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When programming in C, is it possible to set a const with a value of a user-input? If so, how?

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2  
No. If it was it wouldn't be a const would it. Perhaps if you describe the problem you are trying to solve, rather than the (impossible) solution you are trying to implement. –  samjudson Nov 8 '11 at 9:22
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6 Answers

up vote 7 down vote accepted

Why not?

void some_function(int user_input)
{
    const int const_user_input = user_input;
    ...
    return;
}

int main (void)
{
    int user_input;
    scanf("%d", &user_input);
    some_function(user_input);
    return 0;
}
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Thanks! that's exactly what I was looking for. –  Izhak Nov 8 '11 at 12:11
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Linker usually locate global const in read-only space (like code space) and therefore it cannot be changed later on

See comments on local const

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1  
Not always true: A local variable can be const, and initialized by a run-time value, at least in C99 and many C89 variants. –  Johan Bezem Nov 8 '11 at 10:01
    
@JohanBezem OP never mentioned scope, so it's best to err on the side of caution and say no. –  moshbear Nov 8 '11 at 11:00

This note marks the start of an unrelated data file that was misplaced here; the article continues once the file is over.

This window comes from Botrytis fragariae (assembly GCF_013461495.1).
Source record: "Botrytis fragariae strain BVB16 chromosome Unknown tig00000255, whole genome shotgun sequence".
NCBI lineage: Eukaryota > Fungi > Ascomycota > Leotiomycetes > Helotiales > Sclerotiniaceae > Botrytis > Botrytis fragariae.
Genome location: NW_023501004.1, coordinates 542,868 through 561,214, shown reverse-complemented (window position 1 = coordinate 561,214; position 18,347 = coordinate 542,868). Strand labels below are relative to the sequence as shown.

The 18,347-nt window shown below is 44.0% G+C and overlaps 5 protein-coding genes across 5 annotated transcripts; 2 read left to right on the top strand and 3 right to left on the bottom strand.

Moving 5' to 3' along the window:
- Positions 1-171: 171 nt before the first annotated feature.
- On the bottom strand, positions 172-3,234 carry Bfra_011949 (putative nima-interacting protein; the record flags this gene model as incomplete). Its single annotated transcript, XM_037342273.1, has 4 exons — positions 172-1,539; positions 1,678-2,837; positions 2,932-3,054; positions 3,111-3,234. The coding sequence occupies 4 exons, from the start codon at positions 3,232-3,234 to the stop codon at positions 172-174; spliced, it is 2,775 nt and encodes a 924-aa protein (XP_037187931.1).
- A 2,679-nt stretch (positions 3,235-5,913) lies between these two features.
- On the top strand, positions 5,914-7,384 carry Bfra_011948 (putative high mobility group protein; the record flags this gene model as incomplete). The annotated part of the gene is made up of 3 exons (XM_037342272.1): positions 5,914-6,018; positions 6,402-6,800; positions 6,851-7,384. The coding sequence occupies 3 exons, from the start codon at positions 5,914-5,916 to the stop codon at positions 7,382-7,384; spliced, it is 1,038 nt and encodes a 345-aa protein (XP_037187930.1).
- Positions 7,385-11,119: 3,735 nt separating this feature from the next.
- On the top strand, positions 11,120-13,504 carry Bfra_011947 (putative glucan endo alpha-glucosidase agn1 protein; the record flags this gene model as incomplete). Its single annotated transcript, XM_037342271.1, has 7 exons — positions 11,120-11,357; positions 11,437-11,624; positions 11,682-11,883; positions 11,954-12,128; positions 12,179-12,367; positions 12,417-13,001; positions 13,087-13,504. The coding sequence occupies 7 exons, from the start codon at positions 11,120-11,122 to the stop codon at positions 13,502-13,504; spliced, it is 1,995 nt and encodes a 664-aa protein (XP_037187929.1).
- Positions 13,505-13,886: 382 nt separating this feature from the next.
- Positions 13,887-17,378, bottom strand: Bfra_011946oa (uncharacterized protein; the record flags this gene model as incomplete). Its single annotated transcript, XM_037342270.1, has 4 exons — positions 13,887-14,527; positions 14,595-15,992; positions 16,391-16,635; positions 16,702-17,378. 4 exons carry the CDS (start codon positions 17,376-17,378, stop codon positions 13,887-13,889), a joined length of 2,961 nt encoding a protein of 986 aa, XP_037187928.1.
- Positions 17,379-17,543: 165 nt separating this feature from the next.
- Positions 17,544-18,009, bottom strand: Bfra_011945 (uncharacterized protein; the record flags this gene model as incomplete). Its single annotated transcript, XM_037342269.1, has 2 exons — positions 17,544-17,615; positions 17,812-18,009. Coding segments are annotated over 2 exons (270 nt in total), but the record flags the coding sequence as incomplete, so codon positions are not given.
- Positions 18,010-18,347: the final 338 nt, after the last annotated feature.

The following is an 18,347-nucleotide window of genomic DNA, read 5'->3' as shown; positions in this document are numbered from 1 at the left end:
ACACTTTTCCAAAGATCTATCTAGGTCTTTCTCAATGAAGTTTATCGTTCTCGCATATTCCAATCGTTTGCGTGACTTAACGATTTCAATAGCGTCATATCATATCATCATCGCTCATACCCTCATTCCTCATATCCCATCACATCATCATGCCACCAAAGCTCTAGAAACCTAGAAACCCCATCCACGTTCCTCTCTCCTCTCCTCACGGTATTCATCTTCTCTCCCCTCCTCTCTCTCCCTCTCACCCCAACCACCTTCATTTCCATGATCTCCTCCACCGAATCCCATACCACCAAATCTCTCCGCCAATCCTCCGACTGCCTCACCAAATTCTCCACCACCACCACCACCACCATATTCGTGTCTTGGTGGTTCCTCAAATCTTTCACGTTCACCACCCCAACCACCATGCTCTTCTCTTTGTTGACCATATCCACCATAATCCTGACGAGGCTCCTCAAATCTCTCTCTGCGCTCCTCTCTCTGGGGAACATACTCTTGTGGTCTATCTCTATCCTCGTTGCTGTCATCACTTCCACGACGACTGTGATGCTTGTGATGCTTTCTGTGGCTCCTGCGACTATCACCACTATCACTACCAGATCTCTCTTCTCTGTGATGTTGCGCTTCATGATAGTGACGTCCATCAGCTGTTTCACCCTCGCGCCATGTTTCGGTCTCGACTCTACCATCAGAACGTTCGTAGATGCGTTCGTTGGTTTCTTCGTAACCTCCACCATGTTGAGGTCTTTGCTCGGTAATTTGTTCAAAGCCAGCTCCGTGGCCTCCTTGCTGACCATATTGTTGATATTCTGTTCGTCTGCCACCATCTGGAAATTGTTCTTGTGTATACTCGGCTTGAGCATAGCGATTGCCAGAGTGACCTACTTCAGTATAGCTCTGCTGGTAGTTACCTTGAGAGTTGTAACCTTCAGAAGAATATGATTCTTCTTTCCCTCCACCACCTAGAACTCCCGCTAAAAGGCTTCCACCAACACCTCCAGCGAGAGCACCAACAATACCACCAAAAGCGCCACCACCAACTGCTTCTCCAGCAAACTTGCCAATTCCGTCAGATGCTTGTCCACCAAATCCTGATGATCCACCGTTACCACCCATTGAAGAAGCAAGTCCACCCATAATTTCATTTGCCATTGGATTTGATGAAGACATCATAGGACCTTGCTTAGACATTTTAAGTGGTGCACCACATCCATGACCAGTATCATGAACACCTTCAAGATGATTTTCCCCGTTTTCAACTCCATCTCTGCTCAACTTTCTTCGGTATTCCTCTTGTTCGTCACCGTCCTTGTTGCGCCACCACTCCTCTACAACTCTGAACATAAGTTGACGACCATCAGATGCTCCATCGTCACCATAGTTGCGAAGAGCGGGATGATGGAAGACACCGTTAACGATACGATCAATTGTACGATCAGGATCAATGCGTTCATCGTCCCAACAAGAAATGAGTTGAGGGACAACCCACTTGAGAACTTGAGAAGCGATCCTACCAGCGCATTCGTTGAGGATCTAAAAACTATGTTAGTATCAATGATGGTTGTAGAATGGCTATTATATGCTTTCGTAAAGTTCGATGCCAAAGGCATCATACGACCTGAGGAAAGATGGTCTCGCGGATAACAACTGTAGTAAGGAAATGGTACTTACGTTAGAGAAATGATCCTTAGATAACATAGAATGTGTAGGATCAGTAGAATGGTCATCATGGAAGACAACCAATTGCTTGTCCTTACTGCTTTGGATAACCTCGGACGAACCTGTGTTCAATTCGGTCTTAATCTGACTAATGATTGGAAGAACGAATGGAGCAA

i've edited my answer –  Gil.I Nov 8 '11 at 13:44
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you can have that even more directly than in Dadam's answer. (Normally I would have put just in a comment, but it is easier to put that in code directly.)

int get_user_input(void)
{
    int user_input;
    scanf("%d", &user_input);
    return user_input;
}

int main(void)
{
    int const user_input = get_user_input();
    ...
    return 0;
}
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In addition to the other answers (which all say no), you could do some ugly things like

static const int notsoconst = 3;
scanf("%d", ((int*) &notsoconst));

But this could compile, but it probably would crash at runtime (and is probably undefined behavior in the C language specification), because notsoconst would be put in a read-only segment (at least with GCC on Linux)

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2  
It's definitely undefined behavior (6.7.3/5: "If an attempt is made to modify an object defined with a const-qualified type through use of an lvalue with non-const-qualified type, the behavior is undefined.") –  Steve Jessop Nov 8 '11 at 10:14
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No, const is enforced at compile time. You need to take your own measure to enforce const at runtime.

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A const variable is C is technically read only. So one can't set it from user-input

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